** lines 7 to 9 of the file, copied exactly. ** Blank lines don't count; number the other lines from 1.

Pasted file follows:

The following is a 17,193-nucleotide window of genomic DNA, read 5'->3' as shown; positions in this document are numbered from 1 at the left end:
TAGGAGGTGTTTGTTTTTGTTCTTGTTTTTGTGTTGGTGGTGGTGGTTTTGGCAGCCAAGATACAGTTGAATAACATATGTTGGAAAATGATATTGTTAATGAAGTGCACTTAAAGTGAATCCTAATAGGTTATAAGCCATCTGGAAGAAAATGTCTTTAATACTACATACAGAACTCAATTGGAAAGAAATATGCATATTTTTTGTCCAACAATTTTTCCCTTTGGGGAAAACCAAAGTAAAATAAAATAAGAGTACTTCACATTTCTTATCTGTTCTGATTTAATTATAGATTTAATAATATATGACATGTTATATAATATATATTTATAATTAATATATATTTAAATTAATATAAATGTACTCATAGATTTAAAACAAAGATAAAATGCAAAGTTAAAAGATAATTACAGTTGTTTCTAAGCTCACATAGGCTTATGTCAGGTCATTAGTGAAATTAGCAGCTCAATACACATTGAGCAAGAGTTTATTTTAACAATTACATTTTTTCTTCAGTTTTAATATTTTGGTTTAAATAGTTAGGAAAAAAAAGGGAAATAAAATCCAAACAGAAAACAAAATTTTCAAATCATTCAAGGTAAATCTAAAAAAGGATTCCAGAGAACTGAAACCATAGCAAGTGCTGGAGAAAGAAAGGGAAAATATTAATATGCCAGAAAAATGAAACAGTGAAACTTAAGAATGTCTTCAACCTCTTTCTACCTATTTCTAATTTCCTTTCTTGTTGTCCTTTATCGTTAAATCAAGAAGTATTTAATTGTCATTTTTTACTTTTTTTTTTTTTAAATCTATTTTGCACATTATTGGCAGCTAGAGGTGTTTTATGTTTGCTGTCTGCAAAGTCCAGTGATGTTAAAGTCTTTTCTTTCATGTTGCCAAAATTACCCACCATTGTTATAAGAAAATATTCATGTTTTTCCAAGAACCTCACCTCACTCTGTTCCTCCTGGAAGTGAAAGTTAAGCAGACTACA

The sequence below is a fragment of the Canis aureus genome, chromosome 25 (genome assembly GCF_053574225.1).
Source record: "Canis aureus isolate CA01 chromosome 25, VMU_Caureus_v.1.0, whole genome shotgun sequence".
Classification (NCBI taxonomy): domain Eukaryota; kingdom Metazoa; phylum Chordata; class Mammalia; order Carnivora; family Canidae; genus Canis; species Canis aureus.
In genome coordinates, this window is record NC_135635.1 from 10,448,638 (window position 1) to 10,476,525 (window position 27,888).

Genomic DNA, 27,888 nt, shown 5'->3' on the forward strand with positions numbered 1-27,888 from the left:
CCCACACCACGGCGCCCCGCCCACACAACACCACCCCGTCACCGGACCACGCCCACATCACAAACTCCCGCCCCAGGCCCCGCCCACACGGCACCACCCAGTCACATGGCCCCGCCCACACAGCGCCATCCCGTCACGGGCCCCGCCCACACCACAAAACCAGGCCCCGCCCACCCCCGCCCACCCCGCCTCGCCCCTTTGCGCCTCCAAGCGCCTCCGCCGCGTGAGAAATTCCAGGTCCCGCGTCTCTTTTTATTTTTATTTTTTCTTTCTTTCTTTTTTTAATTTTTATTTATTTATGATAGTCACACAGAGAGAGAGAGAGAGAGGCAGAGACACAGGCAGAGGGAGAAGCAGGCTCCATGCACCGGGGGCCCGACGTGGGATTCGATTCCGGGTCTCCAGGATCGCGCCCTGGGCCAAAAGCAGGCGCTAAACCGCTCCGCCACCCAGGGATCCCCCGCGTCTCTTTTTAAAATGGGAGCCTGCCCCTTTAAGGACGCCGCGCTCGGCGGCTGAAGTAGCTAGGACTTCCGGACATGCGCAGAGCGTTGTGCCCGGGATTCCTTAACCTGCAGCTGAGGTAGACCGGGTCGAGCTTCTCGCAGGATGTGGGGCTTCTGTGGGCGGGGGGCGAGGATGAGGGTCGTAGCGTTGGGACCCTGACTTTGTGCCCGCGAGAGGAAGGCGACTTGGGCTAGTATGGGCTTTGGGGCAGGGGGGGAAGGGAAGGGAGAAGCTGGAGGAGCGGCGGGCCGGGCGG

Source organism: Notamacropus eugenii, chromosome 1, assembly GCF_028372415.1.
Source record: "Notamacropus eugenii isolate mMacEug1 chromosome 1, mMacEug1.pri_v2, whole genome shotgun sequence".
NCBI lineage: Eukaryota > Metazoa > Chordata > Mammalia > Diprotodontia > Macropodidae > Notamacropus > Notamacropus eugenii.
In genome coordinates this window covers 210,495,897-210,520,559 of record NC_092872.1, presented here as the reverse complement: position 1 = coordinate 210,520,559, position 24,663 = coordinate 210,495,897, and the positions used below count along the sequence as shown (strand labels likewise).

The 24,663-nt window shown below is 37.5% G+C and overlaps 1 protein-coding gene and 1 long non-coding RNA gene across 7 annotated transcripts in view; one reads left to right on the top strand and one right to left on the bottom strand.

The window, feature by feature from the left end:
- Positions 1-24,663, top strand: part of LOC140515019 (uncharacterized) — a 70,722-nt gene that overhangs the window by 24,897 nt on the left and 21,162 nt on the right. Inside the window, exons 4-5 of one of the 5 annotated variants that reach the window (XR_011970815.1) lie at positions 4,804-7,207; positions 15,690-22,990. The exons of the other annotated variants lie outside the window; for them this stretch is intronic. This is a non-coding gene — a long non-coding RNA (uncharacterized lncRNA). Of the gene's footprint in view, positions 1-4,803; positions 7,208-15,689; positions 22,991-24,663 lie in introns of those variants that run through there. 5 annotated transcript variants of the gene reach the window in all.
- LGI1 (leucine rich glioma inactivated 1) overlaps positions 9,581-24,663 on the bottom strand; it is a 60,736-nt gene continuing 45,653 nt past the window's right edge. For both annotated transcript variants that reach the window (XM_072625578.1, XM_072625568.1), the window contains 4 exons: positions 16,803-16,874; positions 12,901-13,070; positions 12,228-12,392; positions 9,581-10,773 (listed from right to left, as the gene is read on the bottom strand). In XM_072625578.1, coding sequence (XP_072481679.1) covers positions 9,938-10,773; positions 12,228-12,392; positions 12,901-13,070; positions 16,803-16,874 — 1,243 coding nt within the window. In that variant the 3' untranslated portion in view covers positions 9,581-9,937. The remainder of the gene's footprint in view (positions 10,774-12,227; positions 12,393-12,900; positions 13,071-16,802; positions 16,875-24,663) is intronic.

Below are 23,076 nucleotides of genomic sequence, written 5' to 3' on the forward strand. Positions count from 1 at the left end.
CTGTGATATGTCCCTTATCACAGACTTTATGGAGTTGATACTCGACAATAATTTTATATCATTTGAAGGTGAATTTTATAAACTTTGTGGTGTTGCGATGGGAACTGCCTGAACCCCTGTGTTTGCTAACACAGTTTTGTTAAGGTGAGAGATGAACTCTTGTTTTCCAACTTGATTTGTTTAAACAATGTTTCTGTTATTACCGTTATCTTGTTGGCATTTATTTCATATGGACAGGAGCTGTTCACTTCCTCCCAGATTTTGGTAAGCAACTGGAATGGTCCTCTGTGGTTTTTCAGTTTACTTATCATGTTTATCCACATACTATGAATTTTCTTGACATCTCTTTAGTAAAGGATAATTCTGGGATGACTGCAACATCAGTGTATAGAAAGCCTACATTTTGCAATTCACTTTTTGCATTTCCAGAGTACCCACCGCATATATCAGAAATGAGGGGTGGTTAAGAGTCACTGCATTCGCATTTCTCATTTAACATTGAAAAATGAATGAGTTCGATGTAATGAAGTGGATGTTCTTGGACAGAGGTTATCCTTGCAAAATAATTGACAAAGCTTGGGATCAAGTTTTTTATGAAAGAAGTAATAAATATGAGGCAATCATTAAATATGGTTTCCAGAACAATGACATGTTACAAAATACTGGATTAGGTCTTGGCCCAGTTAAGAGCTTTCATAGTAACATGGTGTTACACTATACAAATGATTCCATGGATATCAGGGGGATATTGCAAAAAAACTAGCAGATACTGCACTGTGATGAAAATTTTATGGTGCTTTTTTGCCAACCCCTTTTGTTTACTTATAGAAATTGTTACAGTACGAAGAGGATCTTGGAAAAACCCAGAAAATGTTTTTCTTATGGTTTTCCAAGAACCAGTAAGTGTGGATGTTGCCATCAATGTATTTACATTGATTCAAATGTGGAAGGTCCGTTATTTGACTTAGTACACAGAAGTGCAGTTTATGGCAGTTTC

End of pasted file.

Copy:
Genomic DNA, 27,888 nt, shown 5'->3' on the forward strand with positions numbered 1-27,888 from the left:
CCCACACCACGGCGCCCCGCCCACACAACACCACCCCGTCACCGGACCACGCCCACATCACAAACTCCCGCCCCAGGCCCCGCCCACACGGCACCACCCAGTCACATGGCCCCGCCCACACAGCGCCATCCCGTCACGGGCCCCGCCCACACCACAAAACCAGGCCCCGCCCACCCCCGCCCACCCCGCCTCGCCCCTTTGCGCCTCCAAGCGCCTCCGCCGCGTGAGAAATTCCAGGTCCCGCGTCTCTTTTTATTTTTATTTTTTCTTTCTTTCTTTTTTTAATTTTTATTTATTTATGATAGTCACACAGAGAGAGAGAGAGAGAGGCAGAGACACAGGCAGAGGGAGAAGCAGGCTCCATGCACCGGGGGCCCGACGTGGGATTCGATTCCGGGTCTCCAGGATCGCGCCCTGGGCCAAAAGCAGGCGCTAAACCGCTCCGCCACCCAGGGATCCCCCGCGTCTCTTTTTAAAATGGGAGCCTGCCCCTTTAAGGACGCCGCGCTCGGCGGCTGAAGTAGCTAGGACTTCCGGACATGCGCAGAGCGTTGTGCCCGGGATTCCTTAACCTGCAGCTGAGGTAGACCGGGTCGAGCTTCTCGCAGGATGTGGGGCTTCTGTGGGCGGGGGGCGAGGATGAGGGTCGTAGCGTTGGGACCCTGACTTTGTGCCCGCGAGAGGAAGGCGACTTGGGCTAGTATGGGCTTTGGGGCAGGGGGGGAAGGGAAGGGAGAAGCTGGAGGAGCGGCGGGCCGGGCGG

Source organism: Notamacropus eugenii, chromosome 1, assembly GCF_028372415.1.